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Petting zoo in Port Moody? Mayor wants fire hall site cleaned up, activated

Port Moody’s mayor wants the fencing that surrounds the old fire hall site removed and the property cleaned up.
fire hall site
Port Moody's mayor, Rob Vagramov, wants the old fire hall site at Ioco Road and Murray Street cleaned up.

Port Moody’s mayor wants the fencing that surrounds the old fire hall site removed and the property cleaned up.

In a report to be considered by council at its meeting Tuesday, Rob Vagramov said the lot, at the corner of Ioco Road and Murray Street, has become “at best unsightly and could be put to better use for community value.”

He wrote that the property can be used for community activities and events until its future is determined.

He wants staff to investigate possible short-term uses for the property, including outdoor council meetings, a weekend petting zoo, a community garden, or events and activities in partnership with local businesses or environmental groups.

He said such initiatives could “inspire a sense of pride and ownership of this site, leading to increased awareness and input into future discussions regarding its long-term future.”

Those discussions could take “months, potentially years,” he added.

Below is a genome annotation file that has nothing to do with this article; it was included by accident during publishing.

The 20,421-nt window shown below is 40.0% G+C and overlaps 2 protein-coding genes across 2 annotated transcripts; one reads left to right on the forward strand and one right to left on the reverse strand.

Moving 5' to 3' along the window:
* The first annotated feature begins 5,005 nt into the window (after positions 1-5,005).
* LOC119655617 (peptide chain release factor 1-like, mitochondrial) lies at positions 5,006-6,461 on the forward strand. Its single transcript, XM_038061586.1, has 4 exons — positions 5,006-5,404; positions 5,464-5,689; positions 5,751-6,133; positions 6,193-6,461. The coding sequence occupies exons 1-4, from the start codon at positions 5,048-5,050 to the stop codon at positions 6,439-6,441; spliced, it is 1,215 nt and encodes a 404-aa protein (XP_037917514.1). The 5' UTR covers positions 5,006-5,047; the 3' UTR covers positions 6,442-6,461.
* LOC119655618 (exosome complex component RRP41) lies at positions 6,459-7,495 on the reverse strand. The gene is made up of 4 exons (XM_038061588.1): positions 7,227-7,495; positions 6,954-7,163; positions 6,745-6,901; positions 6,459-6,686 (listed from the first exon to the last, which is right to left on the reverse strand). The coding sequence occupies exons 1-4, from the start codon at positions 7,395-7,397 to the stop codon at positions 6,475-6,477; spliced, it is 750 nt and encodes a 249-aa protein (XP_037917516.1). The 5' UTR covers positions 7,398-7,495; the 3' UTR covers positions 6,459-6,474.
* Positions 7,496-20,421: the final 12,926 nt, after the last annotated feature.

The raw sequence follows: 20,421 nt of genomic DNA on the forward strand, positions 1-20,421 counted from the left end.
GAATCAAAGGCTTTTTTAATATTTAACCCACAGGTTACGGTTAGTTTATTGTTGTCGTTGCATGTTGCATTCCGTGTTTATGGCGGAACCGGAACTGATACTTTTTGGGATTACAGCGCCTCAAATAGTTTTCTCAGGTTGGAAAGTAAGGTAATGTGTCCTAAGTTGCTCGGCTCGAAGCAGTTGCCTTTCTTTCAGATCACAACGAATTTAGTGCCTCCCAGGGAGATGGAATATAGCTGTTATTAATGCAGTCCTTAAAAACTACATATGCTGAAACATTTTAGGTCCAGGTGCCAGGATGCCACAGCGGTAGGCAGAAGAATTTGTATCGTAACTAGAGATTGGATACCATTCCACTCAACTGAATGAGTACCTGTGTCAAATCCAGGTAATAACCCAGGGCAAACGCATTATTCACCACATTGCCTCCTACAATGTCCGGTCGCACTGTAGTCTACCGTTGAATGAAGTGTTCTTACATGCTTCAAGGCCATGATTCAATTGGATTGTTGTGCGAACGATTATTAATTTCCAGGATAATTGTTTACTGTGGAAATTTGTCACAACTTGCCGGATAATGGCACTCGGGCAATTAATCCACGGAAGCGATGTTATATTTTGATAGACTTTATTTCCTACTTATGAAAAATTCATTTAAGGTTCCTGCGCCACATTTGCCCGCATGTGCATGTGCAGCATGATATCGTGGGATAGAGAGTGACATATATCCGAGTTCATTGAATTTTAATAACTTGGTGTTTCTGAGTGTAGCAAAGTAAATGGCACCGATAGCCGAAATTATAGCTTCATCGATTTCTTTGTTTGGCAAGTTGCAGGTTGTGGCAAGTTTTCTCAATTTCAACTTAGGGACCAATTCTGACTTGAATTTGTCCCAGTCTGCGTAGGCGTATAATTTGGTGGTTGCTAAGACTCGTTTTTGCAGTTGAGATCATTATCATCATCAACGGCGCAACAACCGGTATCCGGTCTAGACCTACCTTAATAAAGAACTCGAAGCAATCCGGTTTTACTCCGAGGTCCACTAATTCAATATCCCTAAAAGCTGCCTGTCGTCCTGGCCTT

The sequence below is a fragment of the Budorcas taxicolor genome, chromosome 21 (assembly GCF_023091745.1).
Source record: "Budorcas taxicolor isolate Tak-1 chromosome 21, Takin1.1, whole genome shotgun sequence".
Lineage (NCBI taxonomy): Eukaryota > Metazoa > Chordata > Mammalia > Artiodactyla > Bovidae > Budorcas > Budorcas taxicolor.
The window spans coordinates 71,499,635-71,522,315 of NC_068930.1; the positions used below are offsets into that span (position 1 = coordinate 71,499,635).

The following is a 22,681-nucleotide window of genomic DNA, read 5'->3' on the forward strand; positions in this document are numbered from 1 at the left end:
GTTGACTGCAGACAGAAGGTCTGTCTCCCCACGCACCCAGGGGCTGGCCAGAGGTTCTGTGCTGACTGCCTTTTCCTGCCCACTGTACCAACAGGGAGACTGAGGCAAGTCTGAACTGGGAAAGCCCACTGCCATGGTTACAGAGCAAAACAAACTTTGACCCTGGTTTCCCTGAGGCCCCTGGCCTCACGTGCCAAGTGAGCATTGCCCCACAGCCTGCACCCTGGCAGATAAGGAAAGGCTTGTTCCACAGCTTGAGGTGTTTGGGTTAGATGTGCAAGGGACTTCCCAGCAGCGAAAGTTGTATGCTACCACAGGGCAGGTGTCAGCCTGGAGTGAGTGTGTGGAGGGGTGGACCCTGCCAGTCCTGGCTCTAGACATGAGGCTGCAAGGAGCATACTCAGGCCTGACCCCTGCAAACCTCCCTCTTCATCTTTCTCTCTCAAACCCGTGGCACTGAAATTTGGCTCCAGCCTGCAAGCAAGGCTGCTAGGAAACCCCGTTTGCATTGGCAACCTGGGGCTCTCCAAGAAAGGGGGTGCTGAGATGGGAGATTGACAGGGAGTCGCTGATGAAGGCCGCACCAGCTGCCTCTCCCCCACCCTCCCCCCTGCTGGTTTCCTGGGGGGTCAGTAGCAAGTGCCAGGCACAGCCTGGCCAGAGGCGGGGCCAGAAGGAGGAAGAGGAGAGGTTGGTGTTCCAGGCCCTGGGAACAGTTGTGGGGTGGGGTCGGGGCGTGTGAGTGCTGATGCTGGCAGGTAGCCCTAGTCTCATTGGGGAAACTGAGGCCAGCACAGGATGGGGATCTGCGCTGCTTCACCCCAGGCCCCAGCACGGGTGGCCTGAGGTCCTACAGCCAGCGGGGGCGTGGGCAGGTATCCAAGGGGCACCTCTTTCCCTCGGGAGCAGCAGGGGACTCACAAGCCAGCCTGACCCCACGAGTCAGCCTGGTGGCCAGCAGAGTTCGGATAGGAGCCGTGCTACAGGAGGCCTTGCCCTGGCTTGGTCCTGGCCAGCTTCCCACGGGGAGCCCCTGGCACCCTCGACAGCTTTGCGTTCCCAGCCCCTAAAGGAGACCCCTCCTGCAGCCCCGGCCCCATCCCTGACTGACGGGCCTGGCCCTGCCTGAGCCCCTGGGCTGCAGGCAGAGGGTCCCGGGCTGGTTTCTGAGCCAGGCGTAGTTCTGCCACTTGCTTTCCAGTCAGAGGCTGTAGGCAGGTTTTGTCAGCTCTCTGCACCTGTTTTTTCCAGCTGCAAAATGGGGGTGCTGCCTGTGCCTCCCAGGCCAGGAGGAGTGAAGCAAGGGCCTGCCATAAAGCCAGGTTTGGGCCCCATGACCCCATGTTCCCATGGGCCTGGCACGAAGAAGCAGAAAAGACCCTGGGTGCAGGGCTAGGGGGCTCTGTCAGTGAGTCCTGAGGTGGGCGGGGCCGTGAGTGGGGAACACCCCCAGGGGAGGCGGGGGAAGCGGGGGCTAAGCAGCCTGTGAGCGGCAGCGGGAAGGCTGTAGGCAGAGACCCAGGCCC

The fire hall site has been vacant since 2014, when a new facility was opened right next door.

In a non-binding community opinion question that was part of last October’s municipal elections, Port Moody voters rejected by 53% to 47% the idea of selling or leasing the property, as well as the nearby public works yard, to a private developer as a way to fund new amenities such a larger library, seniors housing or more park space.

Vagramov said the results of last October's vote are a “clear” indication that residents want to “keep the site publicly-owned and to find innovative ways to maximize its potential.”

A similar motion to program the fire hall site that was put forward by Vagramov in May 2018, was rejected by the previous council after it had decided that April to defer rezoning the property and instead poll residents about its future fate. Some councillors expressed reservations about such a plan, citing concerns about safety and liability given its location at the corner of one of the city’s busiest intersections.

“Parents would never bring their kids to a park at that location because of safety,” Coun. Diana Dilworth said at the time.